'And finally, not everyone’s being doing topical. In fact, here’s the rather lovely 6 Oxgangs Avenue devoted to the history of the development of the area, this week highlighting how the block of flats came into being. Could have been prompted by Who do you think you are? Or just a timely reminder that not everything worth blogging about is in the here and now.'
Kate Higgins, Scottish Roundup 26/08/2012
Thursday, 6 December 2012
Many of the boys at The Stair were keen followers of William Tell. The series was similar to Robin Hood in a handful of respects and yet somehow wasn't quite so good.
Like Robin, William Tell had taken a principled stance against oppression, but this time in 13th century Switzerland rather than Merrie Olde England. Second, he also had a bete noire-not the Sheriff of Nottingham, but a man named Gessler, who headed up the Austrian occupation. Third, like Robin he too was an acknowledged marksman-the best bowman around, but his expertise was with the crossbow, rather than the longbow. Fourth, the programme also had a dramatic opening-in Robin Hood, Robin's arrow hit the mark with a thud and the opening bars of the theme tune began-whilst in William Tell there was the dramatic effect of Tell's arrow hitting the apple balanced on his son's head and then the theme tune began. And fifth and last, the theme tune was excellent-Come Away, Come Away With William Tell...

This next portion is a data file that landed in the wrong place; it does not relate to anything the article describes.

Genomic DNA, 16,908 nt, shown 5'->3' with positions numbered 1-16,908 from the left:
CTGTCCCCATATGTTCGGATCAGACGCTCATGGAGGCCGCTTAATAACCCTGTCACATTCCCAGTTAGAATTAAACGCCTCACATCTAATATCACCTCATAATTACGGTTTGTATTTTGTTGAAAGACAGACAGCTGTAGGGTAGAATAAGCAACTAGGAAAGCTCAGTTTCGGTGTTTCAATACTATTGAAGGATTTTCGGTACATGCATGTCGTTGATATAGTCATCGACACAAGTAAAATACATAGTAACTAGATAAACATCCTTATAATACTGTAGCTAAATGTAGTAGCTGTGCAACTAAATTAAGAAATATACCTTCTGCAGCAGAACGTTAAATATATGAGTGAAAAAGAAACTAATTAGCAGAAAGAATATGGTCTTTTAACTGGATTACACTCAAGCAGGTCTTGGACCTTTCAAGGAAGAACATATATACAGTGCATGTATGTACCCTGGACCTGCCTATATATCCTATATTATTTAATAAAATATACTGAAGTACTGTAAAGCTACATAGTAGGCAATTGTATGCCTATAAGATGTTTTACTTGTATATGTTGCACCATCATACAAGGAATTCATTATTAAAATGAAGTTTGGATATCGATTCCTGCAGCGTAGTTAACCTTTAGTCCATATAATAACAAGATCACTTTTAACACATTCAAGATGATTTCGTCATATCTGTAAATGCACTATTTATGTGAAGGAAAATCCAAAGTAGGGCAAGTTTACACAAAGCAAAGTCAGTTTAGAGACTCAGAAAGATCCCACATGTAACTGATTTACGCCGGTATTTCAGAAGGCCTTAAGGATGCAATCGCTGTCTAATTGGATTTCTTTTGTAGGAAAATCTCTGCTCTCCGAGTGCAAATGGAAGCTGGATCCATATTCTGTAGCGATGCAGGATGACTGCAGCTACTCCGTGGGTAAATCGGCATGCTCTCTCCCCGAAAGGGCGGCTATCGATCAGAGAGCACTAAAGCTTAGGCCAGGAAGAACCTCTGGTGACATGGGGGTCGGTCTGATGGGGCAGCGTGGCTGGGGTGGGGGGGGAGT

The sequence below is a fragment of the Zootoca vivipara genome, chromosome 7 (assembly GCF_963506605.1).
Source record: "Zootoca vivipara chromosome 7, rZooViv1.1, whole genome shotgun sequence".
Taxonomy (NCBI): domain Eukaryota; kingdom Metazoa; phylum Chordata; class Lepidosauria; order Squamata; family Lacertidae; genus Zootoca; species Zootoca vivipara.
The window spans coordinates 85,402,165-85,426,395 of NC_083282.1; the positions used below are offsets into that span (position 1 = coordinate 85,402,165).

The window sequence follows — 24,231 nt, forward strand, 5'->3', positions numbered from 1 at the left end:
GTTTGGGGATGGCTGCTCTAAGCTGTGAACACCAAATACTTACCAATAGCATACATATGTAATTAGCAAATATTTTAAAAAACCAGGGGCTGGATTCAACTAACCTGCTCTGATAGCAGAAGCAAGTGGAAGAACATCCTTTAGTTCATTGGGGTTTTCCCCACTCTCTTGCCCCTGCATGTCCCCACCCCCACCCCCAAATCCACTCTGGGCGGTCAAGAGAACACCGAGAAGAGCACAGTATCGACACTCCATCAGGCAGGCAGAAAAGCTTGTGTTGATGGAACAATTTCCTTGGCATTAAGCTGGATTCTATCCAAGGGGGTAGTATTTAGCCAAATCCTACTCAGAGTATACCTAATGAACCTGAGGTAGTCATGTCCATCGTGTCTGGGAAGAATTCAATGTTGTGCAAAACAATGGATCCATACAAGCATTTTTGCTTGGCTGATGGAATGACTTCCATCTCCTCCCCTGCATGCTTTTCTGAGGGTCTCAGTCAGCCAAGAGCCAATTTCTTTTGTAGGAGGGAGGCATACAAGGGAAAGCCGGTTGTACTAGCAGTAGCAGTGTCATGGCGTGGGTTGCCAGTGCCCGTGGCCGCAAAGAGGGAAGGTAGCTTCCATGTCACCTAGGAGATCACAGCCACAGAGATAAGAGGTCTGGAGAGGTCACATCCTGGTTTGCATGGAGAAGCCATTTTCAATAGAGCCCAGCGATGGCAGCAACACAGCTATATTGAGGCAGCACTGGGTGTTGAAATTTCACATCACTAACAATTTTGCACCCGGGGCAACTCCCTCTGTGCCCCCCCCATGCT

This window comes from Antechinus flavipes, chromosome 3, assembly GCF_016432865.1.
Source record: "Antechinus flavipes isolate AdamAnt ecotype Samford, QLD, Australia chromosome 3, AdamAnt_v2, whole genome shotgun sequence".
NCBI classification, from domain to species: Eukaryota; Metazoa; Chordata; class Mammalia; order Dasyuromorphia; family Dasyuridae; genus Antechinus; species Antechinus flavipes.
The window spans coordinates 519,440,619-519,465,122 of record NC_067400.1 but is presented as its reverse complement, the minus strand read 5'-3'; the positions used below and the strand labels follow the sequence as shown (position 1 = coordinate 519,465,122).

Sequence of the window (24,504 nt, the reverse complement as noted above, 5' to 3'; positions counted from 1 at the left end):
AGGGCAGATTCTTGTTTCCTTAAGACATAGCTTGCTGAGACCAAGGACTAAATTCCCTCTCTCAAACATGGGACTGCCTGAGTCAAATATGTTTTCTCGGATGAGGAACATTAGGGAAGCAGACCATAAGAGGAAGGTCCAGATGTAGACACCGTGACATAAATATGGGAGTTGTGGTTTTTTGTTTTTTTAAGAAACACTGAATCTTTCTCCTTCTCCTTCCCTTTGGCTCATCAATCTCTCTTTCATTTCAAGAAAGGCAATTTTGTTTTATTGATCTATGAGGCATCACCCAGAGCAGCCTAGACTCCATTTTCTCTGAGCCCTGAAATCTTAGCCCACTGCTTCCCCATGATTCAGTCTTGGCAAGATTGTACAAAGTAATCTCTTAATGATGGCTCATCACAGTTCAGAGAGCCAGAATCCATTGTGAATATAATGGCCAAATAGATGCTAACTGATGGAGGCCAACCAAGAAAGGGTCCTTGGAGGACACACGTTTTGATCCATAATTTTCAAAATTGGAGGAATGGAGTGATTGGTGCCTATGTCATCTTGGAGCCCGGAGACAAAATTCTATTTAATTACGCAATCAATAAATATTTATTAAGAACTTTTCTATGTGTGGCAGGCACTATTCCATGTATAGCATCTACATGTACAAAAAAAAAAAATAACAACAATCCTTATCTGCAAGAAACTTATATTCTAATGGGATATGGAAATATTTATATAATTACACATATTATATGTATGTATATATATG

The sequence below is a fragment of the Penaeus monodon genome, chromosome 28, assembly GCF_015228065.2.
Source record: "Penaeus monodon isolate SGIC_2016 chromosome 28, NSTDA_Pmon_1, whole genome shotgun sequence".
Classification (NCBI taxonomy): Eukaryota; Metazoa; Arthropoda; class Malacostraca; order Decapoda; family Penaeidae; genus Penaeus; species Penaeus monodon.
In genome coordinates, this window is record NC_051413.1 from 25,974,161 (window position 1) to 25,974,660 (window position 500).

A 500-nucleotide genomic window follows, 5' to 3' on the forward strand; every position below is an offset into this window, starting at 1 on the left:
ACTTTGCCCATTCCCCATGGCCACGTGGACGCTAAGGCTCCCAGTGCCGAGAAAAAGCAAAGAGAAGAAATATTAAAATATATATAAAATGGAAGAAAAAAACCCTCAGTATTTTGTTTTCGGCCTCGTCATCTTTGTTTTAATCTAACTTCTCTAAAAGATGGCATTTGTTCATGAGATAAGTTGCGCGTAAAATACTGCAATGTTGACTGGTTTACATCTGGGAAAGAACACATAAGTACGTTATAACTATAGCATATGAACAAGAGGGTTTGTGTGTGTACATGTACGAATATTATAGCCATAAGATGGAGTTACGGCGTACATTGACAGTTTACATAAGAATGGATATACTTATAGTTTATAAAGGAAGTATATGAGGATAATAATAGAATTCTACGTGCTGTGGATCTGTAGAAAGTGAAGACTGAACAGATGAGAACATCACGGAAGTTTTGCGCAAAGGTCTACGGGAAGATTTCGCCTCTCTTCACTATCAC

The show was on at tea-time-often if Robin Hood wasn't on in a particular week. Although, much care went into the series, it wasn't quite as good as Robin Hood-because I felt that sometimes the story could be a little plodding, however, the action scenes could be quite dramatic; indeed, unlike Robin Hood people were killed. More importantly, in literature or film, one has to like the hero and care what happens to him-sometimes I found that I didn't care quite enough for William Tell
Best of all for me, was his crossbow. A crossbow was very easy to make albeit it couldn't fire any arrows. In the summer it was good fun to go out the back with the lads from The Stair and play at William Tell.